In the mid-1990s, the Cambridge Seminar for new faculty was instituted with financial support from the Lilly Foundation. During the weeklong seminar, new faculty travel to Valpo’s Cambridge center, where they discuss Valparaiso University’s identity as a Lutheran Christian university and the faculty’s role in preparing students for a life of vocation. The Cambridge Seminar remains an important program at Valpo, and the University has considered extending it to new staff.
Starting as early as 1875, sports on campus were played between students of various departments such as the Law School, the Pharmacy School, and the Scientifics School. At that time, students competed in men’s and women’s basketball, baseball, and track.
In 1916, Valpo participated in intercollegiate sports for the first time, and some of the earliest offerings included bowling, boxing, baseball, basketball, football, and cross country and track.
In 1929, the Women’s Athletic Association held ‘unofficial’ tournaments for women in sports such as tennis, horseshoes, track, golf, hockey, and others. Basketball became the first intercollegiate women’s program at the University in 1965.
The NCAA was reorganized in the 1970s, allowing Valpo to declare Division I status in 1976. Today, the University is a member of the Horizon League and offers nine men’s programs and 10 women’s programs. Co-curricular athletic activity continues to enhance Valpo student-athletes’ college education.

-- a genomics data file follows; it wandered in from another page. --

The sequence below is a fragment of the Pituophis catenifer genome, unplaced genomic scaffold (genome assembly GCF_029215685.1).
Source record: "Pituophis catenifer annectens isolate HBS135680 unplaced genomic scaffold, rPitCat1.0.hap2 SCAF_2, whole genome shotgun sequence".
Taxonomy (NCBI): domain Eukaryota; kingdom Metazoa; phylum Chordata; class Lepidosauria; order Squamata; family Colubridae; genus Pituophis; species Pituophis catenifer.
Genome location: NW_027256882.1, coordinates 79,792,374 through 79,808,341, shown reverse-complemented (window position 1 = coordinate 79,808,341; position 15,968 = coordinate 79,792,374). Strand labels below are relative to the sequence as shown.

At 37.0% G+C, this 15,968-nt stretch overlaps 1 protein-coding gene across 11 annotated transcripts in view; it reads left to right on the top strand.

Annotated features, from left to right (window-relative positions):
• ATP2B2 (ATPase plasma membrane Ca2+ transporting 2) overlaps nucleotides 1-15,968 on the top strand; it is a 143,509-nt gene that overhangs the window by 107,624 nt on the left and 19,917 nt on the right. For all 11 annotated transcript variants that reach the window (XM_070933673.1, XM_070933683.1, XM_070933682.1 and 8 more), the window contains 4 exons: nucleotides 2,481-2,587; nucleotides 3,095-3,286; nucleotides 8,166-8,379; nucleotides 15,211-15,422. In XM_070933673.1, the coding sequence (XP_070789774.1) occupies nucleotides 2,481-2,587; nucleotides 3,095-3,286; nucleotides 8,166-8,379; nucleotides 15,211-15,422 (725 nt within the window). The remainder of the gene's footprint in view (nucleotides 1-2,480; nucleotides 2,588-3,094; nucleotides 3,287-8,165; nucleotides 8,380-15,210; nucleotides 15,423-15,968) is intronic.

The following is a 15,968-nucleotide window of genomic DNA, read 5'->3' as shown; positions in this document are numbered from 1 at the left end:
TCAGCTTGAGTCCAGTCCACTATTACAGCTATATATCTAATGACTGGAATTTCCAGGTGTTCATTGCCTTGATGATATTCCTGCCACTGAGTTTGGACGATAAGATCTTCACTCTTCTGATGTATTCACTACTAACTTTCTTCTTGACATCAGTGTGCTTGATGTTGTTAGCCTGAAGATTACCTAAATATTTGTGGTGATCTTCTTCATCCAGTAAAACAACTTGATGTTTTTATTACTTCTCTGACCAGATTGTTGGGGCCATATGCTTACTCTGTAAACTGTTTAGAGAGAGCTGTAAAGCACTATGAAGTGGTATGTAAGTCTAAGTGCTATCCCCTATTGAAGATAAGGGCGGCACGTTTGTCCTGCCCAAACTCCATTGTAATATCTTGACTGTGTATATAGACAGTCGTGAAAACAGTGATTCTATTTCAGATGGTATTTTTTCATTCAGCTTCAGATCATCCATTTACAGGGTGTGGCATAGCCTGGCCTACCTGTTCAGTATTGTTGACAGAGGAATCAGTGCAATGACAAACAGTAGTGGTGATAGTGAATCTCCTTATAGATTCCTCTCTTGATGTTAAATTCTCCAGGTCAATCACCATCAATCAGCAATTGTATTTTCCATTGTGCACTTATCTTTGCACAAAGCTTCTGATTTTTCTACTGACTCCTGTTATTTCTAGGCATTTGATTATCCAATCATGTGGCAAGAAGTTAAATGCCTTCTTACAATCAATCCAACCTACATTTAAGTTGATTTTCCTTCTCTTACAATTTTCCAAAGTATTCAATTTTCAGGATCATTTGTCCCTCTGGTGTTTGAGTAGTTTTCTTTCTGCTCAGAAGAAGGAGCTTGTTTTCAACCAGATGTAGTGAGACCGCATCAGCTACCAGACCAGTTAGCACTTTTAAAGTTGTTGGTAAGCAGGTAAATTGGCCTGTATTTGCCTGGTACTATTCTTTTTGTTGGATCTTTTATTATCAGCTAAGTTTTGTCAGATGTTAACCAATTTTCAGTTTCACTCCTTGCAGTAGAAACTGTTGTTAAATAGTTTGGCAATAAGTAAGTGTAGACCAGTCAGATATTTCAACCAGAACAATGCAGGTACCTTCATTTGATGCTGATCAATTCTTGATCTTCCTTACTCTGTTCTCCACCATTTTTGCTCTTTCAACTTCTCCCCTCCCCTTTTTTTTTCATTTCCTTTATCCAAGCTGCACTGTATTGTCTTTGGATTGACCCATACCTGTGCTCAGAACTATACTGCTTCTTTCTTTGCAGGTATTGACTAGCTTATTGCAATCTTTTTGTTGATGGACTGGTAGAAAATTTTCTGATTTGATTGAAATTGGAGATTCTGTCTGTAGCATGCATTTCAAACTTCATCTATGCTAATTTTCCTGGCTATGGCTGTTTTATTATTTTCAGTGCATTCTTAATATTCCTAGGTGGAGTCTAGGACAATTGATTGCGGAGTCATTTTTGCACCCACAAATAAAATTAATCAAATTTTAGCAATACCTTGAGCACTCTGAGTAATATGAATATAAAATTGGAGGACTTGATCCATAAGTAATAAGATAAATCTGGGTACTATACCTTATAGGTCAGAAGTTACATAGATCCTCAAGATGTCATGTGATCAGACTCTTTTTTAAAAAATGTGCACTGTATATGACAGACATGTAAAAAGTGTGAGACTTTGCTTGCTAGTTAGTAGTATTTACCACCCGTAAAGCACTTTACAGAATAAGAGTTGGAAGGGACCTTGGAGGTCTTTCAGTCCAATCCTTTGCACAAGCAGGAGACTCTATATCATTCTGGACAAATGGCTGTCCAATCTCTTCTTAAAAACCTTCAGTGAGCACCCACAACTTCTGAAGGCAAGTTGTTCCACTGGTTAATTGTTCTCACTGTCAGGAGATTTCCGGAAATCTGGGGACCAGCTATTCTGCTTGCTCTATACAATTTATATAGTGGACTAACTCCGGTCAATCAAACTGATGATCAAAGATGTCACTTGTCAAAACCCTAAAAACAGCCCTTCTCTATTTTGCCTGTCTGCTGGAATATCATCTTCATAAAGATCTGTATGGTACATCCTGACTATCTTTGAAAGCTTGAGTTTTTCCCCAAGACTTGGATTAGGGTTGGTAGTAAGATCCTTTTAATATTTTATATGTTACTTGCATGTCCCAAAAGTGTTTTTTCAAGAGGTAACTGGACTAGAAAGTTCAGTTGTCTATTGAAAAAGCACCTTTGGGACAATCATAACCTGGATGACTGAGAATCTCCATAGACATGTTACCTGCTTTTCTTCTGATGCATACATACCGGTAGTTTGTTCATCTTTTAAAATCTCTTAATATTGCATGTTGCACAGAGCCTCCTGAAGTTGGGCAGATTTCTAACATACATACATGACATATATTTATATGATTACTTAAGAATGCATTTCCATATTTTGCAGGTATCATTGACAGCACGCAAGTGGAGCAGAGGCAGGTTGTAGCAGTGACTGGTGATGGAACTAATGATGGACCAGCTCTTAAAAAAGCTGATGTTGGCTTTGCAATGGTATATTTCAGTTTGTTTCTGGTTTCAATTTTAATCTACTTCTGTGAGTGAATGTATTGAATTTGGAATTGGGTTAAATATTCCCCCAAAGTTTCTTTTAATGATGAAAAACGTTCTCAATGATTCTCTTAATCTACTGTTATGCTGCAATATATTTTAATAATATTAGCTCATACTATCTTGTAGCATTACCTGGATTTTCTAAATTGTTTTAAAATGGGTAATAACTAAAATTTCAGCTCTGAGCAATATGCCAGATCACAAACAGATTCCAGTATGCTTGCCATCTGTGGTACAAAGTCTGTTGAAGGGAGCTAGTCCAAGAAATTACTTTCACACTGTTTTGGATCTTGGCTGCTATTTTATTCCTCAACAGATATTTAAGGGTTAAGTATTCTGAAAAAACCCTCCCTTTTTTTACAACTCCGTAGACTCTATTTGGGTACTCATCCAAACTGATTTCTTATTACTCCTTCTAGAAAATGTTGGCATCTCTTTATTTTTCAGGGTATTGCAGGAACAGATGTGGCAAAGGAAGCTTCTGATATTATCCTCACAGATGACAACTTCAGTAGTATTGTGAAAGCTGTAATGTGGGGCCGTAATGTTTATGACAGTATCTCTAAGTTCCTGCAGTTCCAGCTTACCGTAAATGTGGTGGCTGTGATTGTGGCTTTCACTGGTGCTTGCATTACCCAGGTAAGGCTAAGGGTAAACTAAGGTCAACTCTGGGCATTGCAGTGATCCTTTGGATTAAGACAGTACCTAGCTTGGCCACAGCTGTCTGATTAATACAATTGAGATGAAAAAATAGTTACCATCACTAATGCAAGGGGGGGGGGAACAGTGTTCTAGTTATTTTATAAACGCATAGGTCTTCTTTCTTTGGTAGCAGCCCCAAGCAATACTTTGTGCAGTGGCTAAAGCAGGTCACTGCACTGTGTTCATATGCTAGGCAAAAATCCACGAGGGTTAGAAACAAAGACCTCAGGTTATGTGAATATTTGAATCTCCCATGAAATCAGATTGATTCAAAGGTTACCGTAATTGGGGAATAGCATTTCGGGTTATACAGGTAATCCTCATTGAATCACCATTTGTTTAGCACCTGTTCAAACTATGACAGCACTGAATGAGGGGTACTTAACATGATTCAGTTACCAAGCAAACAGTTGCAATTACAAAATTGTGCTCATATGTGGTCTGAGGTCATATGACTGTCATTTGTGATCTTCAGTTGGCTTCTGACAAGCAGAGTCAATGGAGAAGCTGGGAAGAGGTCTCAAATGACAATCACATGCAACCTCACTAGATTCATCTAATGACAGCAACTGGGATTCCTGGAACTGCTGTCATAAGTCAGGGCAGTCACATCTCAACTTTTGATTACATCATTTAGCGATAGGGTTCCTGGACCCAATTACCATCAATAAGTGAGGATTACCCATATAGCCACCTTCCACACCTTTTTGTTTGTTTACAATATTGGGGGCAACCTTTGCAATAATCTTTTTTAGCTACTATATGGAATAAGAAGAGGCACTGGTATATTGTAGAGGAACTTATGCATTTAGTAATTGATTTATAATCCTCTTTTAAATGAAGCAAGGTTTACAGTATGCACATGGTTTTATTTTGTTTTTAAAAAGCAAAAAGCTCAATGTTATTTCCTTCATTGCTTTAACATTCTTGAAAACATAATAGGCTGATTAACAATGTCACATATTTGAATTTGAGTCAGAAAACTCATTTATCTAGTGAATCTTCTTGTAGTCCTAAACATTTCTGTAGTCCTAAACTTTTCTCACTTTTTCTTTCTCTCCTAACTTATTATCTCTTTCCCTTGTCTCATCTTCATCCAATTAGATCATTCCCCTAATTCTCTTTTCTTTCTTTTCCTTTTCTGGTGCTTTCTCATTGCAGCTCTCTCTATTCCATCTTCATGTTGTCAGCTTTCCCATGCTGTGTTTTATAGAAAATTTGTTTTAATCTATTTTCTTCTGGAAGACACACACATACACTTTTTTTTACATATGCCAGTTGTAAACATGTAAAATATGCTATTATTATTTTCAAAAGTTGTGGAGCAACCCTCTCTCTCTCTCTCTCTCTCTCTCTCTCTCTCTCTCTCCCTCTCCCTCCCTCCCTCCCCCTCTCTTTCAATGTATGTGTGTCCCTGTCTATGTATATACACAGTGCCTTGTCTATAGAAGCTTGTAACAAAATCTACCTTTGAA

Art was taught on campus as early as 1899. The school was “equipped with models and casts from the antique and modern sculpture, and the methods of instruction were those in vogue in the higher art academies of [the United States] and Europe.”
The University Chorale was created more than a century ago and today remains one of the most distinguished Lutheran collegiate choirs in the United States. The University Chorale has traveled to the Netherlands, France, Belgium, Sweden, and throughout Germany, including four residences at the St. Thomas Church in Leipzig, Germany.
The University acquired a permanent art collection in 1953 with the endowment of the Sloan collection by Junius Sloan. The collection was first displayed at the Moellering Library, until the Valparaiso University Museum of Art received its own space when the Center for the Arts was dedicated in 1995. The Museum was renamed the Brauer Museum of Art in 1997 in honor of director and curator Richard Brauer.
Today, the arts on campus include music, theatre, art, and the Bach Institute.
LEADERSHIP AND SERVICE
The Student Council was formed in 1915 to provide a student governmental structure that would be a permanent fixture of the University. In 1960, the council was renamed as the Student Senate.
In 1947, students initiated the University Youth Council to address the needs of children and teenagers in the local Valparaiso community. Since the 1980s, Valpo has offered a number of alternative, service-oriented spring break opportunities. Today, the University offers more than a dozen service trips annually.
In 2014, Valpo’s Institute for Leadership and Service established the CAPS Fellows Program, a summer fellowship that allows students to participate in nonprofit and service-oriented organizations throughout Northwest Indiana and Washington, D.C.
Currently, the University has more than 100 student organizations, where students hone their leadership skills and serve in the local community and throughout the world.